The Supreme Australian Sheepdog Championship is the premier sheepdog trialling event in Australia. It was first held in 1990 in Deloraine in Tasmania
and was won by Henry Homan working Onawinna Tina. It rotates between the six states and the judges each year are selected from a national pool
of judges nominated by the participating states.
The Supreme has never been won by a woman but a number of NSW competitors have won the Supreme over the years. One of the most successful Supreme competitors
in the 28-year history of the competition has been Greg Prince from NSW who has won the event nine times in all. The defending champion is Kenny
Robinson from NSW who won at Seymour last year with his dog Cook’s Hope.
Originally the Supreme was held for Open (must have won at least one trial) dogs only and Novice dogs were excluded from competing. States often run
a separate Novice competition attached to the event and in 2011 it was agreed that a Novice dog that was promoted during this competition could
also compete in the Supreme that year. In March 1999 it was decided that competitors could enter up to two Novice dogs in the Supreme but this
was short-lived, getting rescinded just seven months later in October. However, at the same time it was then agreed that Novice dogs could enter
the Supreme in Tasmania and Western Australia, presumably because of the relatively low numbers in those states. The rules on Novice dogs were
relaxed again in 2011 it was decided that any participant who did not own an Open dog would be allowed to enter one Novice dog in the Open event.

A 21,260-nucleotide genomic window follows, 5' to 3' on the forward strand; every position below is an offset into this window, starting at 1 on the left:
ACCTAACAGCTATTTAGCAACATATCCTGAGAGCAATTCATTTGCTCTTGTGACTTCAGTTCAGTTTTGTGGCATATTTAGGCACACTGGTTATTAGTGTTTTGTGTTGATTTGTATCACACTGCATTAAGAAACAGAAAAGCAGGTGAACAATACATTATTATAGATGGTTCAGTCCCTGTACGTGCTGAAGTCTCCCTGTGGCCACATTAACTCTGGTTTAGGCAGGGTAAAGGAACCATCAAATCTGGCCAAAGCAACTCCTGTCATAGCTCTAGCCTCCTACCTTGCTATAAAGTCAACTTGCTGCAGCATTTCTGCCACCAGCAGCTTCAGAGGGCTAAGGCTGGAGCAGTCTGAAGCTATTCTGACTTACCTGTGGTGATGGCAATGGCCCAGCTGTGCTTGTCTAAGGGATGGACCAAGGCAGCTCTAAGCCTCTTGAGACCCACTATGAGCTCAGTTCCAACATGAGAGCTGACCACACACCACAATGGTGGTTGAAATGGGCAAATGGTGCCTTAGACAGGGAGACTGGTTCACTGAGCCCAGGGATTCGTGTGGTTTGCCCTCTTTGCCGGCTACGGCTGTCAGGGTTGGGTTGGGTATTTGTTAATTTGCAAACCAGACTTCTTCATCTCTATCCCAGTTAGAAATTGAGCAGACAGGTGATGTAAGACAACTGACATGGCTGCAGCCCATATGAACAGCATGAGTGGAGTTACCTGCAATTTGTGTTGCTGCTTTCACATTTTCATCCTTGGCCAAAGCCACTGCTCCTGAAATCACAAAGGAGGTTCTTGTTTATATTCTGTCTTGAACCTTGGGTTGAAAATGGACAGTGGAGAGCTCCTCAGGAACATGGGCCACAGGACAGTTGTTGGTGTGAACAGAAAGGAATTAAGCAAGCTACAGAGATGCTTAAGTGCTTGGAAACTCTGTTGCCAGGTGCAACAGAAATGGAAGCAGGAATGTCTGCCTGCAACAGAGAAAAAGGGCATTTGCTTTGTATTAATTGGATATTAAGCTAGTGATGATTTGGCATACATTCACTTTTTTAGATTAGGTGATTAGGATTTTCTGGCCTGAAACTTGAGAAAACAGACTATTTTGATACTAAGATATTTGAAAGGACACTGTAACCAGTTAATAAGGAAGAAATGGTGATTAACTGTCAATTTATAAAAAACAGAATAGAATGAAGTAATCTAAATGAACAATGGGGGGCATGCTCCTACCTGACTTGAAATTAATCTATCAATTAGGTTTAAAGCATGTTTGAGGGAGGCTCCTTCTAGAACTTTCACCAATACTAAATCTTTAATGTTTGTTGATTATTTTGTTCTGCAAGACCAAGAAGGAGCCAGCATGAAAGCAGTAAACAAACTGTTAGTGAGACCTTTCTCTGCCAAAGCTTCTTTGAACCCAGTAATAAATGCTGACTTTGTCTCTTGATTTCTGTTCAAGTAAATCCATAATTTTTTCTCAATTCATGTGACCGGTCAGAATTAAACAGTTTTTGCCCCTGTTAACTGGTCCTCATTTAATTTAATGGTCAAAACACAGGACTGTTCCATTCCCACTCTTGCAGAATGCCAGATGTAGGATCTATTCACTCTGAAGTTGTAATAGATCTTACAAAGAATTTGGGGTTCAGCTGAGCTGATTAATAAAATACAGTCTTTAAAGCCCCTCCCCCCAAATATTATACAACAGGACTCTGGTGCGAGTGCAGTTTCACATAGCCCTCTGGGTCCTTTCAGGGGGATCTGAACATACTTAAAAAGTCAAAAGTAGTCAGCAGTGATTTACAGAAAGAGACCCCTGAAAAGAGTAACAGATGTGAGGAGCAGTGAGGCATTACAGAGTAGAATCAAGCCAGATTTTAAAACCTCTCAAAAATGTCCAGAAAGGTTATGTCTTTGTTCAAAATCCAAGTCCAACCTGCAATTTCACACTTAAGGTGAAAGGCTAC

It is still left to West Australia and Tasmania to decide whether they wished to extend Novice dog participation in their event.
The evolution of the Supreme Championship to where it is now, took place over several years. The first set of rules were only decided upon in 1996
and the course used for the Championship has undergone many changes. In 1998 it was agreed that the host state would use their own course, but
this was reversed in 2004 when the Supreme course was adopted and has been used ever since.
The top twenty scores are taken from the field for an initial run off; and then the dogs with the top ten aggregate scores go into a final run off
on the last day of the competition. Scores are traditionally very close in the run offs, leading to a nail biting finish.
In addition to the Dogpro Supreme Championship itself, the week also includes the Interstate challenge between the six participating states. This has
been a part of the Supreme week since its inception. As well as the intense rivalry between the states the Interstate Challenge is important because
the top four competitors go on to represent Australia in the annual test against New Zealand. The Trans-Tasman Test has been part of the event
since 1990 in the years it is Australia’s turn to host. This year we will be hosting the Test at Hawkesbury and are looking forward to having good
support on the ground for our national team.
An event like this which lasts over a week, and has over 200 entries, is expensive to arrange and it is a tradition that entry is free. As well as
ongoing fundraising, the NSWSDI has been fortunate to have several sponsors that include Dogpro as our main sponsor for the Championship and many